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Saturday Morning Science

Grab a cup of coffee and join us for Saturday Morning Science

Saturday Morning Science is a series of one-hour long talks on various scientific topics. No science background is required, only enthusiasm for and an interest in science. The talks are free and open to the public. If you want to know a bit more about science or if you are simply curious, come join us on Saturday morning.

If you missed a previous Saturday Morning Science, many recent talks can be found on our YouTube Channel

Saturday, October 5, 10:30 a.m.
Monsanto Auditorium, Bond Life Sciences Center

Dr. Kevin Wells
Department of Animal Sciences

“Genetically Engineered Livestock- Science and Supper

Genetically modified livestock are being produced or studied for drug target validation, disease model development, hypothesis testing, and bioreactor applications as well as for economic and agricultural benefit.  Society must now consider production and marketing of superior agricultural genetics through the use of genetic engineering.


Saturday, October 19, 10:30 a.m.
Monsanto Auditorium, Bond Life Sciences Center

Dr. Barbara Golden
Department of Biochemistry, Purdue University

“Ribozymes and the RNA World”

RNA molecules can self replicate.  In this talk we will discuss how these molecules may have evolved on earth and how we still see remnants of these RNAs in modern cells today.


Saturday, October 26, 10:30 a.m.  – CANCELED
Monsanto Auditorium, Bond Life Sciences Center

Dr. Michael Gold
Department of Forestry

“Can a future resilient agriculture be based on agroforestry?”

Modern agriculture is dominated by annual plants cultivated in monocultures. This provides massive amounts of food at low cost throughout the world lifting hundreds of millions of people from starvation, but also causes land degradation, water pollution, loss of habitat and biodiversity, and depressed economic returns to farmers.  Agroforestry (integrated systems of perennial-based polycultures) offers one pathway to more sustainable and resilient agroecosystems with the potential to help revitalize the economic foundation of farming.


Saturday, November 2, 10:30 a.m.
Monsanto Auditorium, Bond Life Sciences Center

Dr. Michael Harmata
Department of Chemistry

“Alkaloids!  What a difference nitrogen makes!”

The impact that alkaloids (molecules, often isolated from nature, that have one or more nitrogen atoms as part of their composition) have had on humanity is profound.  From cancer drugs to LSD to alkaloids in the skin of a tiny (6 cm!) and colorful South American frog potent enough to kill 10 men.  Sometimes for better, sometimes for worse, alkaloids are everywhere!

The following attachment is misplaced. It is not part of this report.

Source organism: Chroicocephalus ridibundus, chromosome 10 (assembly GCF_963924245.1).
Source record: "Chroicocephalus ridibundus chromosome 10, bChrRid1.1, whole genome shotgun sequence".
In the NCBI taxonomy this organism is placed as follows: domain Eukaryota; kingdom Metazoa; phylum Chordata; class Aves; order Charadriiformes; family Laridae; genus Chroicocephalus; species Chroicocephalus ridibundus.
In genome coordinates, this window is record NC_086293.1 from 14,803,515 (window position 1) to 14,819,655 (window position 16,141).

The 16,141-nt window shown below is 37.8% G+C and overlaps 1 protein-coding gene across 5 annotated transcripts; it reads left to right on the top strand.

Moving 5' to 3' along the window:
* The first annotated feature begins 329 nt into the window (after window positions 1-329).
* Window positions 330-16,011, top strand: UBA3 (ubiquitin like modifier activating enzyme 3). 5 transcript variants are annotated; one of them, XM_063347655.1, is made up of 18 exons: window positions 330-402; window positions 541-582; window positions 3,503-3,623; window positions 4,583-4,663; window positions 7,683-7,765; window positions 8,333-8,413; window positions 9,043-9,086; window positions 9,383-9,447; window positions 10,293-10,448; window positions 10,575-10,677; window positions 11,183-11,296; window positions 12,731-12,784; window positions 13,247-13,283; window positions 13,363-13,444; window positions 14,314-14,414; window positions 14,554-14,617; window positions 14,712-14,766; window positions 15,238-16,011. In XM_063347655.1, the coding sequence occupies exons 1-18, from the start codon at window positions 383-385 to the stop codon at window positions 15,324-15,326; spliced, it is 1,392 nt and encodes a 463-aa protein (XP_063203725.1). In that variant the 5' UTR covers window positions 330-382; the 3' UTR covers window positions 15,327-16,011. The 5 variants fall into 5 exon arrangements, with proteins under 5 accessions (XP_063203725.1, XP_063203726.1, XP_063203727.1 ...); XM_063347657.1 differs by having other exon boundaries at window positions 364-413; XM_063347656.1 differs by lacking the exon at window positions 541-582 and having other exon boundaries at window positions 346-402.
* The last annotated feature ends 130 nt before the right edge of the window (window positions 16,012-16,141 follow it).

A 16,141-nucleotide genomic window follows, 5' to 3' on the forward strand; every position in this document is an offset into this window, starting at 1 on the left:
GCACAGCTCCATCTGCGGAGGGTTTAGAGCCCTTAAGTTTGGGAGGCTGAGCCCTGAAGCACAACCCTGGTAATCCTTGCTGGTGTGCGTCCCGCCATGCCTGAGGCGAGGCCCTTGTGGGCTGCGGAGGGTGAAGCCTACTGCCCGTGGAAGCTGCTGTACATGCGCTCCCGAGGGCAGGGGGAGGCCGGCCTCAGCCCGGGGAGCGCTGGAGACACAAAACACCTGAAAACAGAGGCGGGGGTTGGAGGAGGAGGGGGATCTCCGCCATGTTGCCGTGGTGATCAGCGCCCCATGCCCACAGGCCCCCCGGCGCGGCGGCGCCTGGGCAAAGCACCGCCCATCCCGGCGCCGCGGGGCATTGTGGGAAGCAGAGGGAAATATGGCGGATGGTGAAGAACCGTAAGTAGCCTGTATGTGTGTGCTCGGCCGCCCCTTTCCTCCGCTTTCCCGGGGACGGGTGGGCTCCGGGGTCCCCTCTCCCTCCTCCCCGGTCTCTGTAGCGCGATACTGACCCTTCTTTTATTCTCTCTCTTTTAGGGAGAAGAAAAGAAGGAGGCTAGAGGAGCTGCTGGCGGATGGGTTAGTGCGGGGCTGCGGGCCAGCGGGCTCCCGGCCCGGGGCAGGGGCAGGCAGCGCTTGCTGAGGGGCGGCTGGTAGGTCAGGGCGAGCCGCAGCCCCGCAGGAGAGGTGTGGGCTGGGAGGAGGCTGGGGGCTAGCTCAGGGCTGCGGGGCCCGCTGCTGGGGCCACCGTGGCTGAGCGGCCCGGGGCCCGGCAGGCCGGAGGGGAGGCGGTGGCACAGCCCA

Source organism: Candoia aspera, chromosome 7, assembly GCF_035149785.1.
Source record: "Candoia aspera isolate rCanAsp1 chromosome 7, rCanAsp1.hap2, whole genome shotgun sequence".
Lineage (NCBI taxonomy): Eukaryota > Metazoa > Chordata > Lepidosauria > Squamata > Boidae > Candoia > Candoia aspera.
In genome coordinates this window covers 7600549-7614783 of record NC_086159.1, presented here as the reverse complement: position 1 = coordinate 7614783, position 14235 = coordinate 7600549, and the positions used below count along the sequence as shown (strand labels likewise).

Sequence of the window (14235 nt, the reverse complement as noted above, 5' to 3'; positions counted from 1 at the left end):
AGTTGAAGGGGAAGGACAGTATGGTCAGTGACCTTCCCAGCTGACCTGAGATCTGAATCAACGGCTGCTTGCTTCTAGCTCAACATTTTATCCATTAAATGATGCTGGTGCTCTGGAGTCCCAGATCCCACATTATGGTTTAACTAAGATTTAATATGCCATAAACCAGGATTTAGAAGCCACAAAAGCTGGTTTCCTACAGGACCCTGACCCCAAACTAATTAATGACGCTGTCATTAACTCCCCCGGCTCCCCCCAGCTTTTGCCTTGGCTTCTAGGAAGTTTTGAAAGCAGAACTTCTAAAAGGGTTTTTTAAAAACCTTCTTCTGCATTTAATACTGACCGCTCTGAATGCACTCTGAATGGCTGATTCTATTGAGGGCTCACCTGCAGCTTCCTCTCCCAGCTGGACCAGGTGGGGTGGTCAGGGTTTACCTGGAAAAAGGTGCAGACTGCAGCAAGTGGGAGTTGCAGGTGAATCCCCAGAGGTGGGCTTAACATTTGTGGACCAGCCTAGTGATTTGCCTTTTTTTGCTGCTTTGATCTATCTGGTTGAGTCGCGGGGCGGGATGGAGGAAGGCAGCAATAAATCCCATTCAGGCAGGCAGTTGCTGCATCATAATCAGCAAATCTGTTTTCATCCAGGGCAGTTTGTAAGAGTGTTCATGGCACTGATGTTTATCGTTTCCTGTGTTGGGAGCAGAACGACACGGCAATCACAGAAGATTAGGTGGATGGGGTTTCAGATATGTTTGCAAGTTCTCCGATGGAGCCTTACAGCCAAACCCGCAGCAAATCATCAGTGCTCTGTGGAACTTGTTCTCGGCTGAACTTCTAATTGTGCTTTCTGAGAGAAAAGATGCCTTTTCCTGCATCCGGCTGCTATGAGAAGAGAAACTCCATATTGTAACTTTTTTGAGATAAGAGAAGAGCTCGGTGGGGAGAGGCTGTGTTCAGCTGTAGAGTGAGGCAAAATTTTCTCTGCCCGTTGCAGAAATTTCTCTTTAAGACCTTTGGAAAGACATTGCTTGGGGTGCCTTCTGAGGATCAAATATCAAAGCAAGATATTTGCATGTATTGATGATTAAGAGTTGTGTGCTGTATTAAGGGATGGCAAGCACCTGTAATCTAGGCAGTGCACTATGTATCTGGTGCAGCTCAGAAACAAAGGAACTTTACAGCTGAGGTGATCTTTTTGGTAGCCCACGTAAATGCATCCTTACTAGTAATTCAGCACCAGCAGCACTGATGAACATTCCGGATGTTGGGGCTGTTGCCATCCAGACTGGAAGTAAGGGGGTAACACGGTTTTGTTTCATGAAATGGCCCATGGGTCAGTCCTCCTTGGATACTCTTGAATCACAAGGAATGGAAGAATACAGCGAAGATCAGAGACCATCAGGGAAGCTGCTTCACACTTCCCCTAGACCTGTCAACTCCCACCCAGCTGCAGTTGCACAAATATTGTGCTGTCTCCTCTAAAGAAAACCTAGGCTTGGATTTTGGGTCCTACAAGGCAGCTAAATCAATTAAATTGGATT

Saturday, November 9, 10:30 a.m.
Monsanto Auditorium, Bond Life Sciences Center

Dr. Jaume Padilla
Department of Nutrition & Exercise Physiology

“Vascular consequences of too much sitting”

Dr. Padilla’s work focuses on understanding the physiological and molecular mechanisms by which inactivity, obesity, and type 2 diabetes lead to an increased risk for vascular dysfunction and disease.  This talk will summarize some recent findings demonstrating the consequences of excess inactivity and sitting.


Saturday, November 16, 10:30 a.m.
Monsanto Auditorium, Bond Life Sciences Center

Dr. Julia Moffitt
Dean of Health Sciences, Stephens College

“The brain heart “connexin” connection”

The brain has a significant impact on our cardiac function and health and well-being.   This talk will discuss the well-established link between cardiovascular disease and depression as well as the cardioprotective benefits of exercise training and some common underlying neural and molecular mechanisms that may mediate these effects.


When and Where

Saturday’s at 10:30 a.m.
Monsanto Auditorium
Bond Life Sciences Center

Free weekend parking is available in University Avenue Parking Structure, Virginia Avenue Parking Structure and the Virginia Avenue Garage Surface Lot. For directions to the Bond Life Sciences Center, visit:


Additional map and driving directions.

For ADA accommodations, contact Karla Carter at 573-882-7957 or


Grab a cup of coffee and a bagel and join us for Saturday Morning Science — a series of one-hour science talks.

These are not typical science lectures. Expect to be entertained, to see demonstrations, to learn a lot, and—best of all—to want to come back for more.

Saturday Morning Science is free and open to the public. No science background is required. All ages are welcome.

Breakfast refreshments are served before the talks, so come early. Talks start at 10:30 a.m. Doors open and refreshments are available a half-hour beforehand.